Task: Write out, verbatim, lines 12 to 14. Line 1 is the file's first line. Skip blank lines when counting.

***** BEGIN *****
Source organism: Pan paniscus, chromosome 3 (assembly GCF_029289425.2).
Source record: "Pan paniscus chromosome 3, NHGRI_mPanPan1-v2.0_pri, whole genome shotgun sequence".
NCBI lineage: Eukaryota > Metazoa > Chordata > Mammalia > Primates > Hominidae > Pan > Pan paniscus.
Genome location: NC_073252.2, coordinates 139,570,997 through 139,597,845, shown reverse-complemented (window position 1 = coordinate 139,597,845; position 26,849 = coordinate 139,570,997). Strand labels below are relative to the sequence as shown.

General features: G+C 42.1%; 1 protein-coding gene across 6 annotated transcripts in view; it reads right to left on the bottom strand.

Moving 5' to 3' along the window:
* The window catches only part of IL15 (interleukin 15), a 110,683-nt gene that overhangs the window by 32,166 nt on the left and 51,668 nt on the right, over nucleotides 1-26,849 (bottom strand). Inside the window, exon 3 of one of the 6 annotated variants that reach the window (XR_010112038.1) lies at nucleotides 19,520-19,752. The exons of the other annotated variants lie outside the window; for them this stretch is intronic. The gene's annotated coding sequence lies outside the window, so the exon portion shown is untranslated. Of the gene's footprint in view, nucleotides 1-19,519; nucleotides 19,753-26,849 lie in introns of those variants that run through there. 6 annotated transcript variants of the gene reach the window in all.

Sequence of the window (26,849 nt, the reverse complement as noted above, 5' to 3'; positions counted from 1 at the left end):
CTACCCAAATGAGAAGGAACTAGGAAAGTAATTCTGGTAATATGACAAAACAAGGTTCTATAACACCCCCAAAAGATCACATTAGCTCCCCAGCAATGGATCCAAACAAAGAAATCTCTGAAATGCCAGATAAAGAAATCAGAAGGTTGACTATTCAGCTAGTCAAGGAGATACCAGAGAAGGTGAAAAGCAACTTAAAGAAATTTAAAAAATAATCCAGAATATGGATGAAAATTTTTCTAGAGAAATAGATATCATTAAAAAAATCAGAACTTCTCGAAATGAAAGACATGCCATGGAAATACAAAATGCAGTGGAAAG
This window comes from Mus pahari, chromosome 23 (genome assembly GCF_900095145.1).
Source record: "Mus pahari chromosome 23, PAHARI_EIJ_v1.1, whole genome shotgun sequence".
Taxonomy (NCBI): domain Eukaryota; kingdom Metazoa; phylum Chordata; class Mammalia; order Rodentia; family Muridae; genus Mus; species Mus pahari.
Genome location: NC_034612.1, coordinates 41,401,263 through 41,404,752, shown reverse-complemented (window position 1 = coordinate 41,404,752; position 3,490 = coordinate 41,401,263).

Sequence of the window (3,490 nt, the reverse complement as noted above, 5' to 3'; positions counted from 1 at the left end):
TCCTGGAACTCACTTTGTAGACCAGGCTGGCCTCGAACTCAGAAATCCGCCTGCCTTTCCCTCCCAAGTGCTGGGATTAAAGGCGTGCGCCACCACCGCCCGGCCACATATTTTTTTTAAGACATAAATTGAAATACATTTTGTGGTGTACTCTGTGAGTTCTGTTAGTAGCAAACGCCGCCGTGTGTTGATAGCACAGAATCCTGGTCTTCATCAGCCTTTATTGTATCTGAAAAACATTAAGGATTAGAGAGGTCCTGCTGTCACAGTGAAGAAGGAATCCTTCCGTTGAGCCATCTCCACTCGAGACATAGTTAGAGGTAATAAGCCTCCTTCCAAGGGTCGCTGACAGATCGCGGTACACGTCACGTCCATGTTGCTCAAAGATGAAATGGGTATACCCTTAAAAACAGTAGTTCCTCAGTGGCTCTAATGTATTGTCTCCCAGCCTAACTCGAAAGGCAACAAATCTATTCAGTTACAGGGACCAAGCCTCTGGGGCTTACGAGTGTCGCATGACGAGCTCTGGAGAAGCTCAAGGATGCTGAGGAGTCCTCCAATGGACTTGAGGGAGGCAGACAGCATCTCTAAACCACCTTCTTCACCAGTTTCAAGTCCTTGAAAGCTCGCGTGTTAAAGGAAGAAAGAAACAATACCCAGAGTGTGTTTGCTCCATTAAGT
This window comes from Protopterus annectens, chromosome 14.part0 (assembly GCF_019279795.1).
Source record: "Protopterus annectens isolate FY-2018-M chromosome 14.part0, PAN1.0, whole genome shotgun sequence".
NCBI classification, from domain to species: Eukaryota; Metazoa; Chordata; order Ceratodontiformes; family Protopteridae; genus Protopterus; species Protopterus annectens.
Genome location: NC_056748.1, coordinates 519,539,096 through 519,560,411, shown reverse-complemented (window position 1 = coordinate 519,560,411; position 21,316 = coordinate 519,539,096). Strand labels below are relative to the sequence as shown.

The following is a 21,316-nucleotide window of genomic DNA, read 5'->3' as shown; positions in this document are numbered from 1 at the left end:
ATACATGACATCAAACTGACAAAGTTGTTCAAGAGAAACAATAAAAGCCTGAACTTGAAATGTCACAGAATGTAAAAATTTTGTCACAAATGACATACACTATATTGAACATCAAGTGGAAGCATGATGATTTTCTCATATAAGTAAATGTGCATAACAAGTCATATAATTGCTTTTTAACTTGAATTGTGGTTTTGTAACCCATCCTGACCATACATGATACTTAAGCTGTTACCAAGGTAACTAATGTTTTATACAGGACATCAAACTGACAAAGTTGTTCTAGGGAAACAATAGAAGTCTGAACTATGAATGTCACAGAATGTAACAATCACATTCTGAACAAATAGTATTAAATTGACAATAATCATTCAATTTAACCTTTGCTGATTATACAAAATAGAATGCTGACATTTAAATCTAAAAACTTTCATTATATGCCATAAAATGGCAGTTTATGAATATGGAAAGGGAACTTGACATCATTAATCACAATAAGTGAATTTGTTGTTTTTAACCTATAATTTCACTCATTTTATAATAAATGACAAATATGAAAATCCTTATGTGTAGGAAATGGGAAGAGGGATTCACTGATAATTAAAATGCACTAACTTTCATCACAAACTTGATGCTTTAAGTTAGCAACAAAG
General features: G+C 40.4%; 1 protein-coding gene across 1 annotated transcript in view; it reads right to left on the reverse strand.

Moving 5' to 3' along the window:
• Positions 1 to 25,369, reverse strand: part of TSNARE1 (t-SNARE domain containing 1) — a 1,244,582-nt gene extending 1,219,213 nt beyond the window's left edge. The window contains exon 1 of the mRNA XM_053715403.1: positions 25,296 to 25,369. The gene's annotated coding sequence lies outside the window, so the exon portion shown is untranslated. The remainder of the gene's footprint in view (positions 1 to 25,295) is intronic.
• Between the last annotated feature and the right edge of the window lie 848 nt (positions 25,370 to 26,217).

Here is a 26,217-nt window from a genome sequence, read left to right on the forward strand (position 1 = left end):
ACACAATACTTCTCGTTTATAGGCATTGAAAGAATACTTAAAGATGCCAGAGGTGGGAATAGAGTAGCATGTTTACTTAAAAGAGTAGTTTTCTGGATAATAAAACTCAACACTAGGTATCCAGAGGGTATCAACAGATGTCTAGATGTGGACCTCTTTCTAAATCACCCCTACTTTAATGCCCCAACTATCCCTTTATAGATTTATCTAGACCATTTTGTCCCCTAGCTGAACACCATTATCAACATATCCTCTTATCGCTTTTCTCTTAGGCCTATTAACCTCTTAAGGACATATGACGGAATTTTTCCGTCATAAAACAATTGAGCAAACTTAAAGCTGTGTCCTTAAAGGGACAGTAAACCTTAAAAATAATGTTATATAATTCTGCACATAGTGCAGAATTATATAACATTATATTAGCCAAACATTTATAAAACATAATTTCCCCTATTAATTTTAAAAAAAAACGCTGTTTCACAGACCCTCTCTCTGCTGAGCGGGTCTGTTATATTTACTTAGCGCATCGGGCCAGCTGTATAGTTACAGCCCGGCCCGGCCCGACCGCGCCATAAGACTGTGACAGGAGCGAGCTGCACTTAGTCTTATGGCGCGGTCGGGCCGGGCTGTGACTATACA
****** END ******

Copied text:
Taxonomy (NCBI): domain Eukaryota; kingdom Metazoa; phylum Chordata; class Mammalia; order Rodentia; family Muridae; genus Mus; species Mus pahari.
Genome location: NC_034612.1, coordinates 41,401,263 through 41,404,752, shown reverse-complemented (window position 1 = coordinate 41,404,752; position 3,490 = coordinate 41,401,263).

Sequence of the window (3,490 nt, the reverse complement as noted above, 5' to 3'; positions counted from 1 at the left end):